The Liberal Democrats seem to be getting into an almighty tangle over the Rennard affair. Stephen Tall offers a good overview of the state of play.
It seems no one, apart from Lord Rennard and his chums, feels the outcome of the Webster inquiry is satisfactory. Many also feel the process of inquiry is problematic. Or, rather, if it is possible to conclude there are credible claims of inappropriate behaviour, but it is not possible to prove them to the required standard, and therefore nothing can be done, then by definition there must be something wrong with the process. The inquiry’s conclusion is not helpful in resolving this specific case. Nor does it help in sending the broader message that – whatever may have happened in the past – today’s party welcomes, respects and supports women.
This all compounds the original problem: the party’s woeful response when the allegations were first made.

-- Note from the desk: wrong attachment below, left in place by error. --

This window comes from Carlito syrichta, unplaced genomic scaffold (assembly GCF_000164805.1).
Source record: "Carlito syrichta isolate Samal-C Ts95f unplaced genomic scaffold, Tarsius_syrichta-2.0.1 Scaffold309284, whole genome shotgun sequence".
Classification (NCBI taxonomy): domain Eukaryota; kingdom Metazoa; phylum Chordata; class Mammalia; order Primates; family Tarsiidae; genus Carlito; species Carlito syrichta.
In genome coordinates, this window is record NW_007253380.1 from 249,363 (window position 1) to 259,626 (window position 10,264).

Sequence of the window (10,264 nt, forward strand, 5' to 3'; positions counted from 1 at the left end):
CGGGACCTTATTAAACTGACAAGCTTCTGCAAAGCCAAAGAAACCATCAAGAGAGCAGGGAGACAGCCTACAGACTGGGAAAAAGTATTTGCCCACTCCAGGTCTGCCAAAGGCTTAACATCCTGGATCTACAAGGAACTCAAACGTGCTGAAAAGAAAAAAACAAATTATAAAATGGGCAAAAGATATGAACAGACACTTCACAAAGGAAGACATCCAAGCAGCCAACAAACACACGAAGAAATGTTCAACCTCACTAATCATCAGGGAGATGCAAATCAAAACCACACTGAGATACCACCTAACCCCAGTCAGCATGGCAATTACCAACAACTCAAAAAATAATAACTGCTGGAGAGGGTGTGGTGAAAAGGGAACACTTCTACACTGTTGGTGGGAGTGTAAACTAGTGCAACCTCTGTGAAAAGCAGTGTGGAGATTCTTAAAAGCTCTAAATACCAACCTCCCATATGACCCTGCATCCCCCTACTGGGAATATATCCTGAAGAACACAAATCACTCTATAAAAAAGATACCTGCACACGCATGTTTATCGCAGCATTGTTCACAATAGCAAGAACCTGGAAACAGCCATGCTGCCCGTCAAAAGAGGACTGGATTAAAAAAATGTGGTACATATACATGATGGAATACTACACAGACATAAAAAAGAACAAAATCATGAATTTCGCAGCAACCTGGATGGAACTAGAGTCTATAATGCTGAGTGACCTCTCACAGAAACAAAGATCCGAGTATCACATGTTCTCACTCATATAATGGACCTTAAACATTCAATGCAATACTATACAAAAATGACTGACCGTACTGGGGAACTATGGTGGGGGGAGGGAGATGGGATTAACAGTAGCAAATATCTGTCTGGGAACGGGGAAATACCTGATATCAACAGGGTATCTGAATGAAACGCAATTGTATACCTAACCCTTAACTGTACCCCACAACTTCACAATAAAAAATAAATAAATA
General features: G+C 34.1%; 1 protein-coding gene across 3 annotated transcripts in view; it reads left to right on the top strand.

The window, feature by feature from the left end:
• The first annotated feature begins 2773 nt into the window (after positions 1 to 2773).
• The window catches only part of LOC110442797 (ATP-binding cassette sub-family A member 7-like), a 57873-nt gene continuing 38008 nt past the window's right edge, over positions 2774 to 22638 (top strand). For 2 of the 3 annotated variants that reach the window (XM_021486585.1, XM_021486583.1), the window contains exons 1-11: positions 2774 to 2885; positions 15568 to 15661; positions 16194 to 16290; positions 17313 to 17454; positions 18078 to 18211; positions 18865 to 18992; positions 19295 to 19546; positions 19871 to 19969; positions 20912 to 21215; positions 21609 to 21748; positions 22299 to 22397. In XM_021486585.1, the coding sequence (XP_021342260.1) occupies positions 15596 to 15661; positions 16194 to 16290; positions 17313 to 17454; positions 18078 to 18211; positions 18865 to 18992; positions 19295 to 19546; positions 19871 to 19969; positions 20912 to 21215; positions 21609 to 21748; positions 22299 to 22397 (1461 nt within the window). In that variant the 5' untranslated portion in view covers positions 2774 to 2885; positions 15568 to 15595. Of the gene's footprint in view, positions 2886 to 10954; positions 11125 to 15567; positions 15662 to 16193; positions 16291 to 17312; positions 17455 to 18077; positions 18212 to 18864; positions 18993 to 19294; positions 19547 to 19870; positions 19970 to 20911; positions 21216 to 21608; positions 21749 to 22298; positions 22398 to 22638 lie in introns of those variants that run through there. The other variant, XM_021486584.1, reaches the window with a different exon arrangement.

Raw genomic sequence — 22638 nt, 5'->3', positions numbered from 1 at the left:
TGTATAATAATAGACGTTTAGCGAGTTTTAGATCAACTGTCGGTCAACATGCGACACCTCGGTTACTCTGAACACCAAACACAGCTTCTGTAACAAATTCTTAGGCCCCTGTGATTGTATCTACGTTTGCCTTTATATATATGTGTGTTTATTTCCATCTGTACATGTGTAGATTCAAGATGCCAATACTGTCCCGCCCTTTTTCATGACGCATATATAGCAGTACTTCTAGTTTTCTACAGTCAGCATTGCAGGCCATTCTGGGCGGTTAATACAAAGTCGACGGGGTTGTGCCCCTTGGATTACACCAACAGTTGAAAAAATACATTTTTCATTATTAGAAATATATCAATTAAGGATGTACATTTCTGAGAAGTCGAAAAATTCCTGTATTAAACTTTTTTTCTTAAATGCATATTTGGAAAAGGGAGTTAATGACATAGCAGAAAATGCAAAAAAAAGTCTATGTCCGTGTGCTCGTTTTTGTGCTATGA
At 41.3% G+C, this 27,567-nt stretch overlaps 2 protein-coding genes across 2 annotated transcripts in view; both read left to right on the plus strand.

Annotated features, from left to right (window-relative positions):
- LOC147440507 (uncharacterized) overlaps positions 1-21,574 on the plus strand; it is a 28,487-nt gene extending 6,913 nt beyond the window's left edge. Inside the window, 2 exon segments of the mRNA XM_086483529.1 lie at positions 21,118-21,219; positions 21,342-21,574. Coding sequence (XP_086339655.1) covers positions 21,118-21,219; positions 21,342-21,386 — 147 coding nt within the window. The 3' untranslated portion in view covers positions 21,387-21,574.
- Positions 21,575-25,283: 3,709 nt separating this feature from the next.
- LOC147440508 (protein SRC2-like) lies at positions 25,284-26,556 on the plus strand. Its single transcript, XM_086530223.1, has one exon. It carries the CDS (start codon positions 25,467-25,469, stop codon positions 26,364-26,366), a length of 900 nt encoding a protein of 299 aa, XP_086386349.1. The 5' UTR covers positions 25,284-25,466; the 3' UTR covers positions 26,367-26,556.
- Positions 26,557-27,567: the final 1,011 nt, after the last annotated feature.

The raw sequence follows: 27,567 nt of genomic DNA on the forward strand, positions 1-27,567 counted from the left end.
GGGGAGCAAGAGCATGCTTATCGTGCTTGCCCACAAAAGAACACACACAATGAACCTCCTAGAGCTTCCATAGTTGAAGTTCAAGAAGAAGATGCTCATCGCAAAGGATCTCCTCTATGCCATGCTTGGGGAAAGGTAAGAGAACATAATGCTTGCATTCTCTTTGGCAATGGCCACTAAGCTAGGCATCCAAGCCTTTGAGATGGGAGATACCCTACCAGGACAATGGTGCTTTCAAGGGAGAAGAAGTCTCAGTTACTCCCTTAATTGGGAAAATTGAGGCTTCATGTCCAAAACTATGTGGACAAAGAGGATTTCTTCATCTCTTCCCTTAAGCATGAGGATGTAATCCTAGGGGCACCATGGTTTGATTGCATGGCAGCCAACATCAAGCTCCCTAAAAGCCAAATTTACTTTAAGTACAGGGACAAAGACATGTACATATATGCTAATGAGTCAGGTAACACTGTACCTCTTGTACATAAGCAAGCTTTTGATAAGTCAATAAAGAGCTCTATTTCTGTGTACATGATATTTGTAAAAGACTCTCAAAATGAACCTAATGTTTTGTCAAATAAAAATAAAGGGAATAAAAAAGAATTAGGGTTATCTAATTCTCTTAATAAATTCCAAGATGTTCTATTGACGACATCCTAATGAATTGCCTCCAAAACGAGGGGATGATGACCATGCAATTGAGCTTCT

The question is what to do now. There is most likely a case for changing internal party procedures for investigating this type of case. But it isn’t right to do so in pursue of a different outcome in the Rennard case. Applying new rules retrospectively is the worst type of arbitrary justice.
Webster recommended that Rennard apologize for behaviour that has caused distress. But that behaviour remains unspecified because details were provided in confidence. Rennard has refused to apologize. He would appear to be interpreting the Webster conclusion as exonerating him. Even though that clearly isn’t an interpretation that can be plausibly sustained.
The apology has now become pivotal. [Read more...]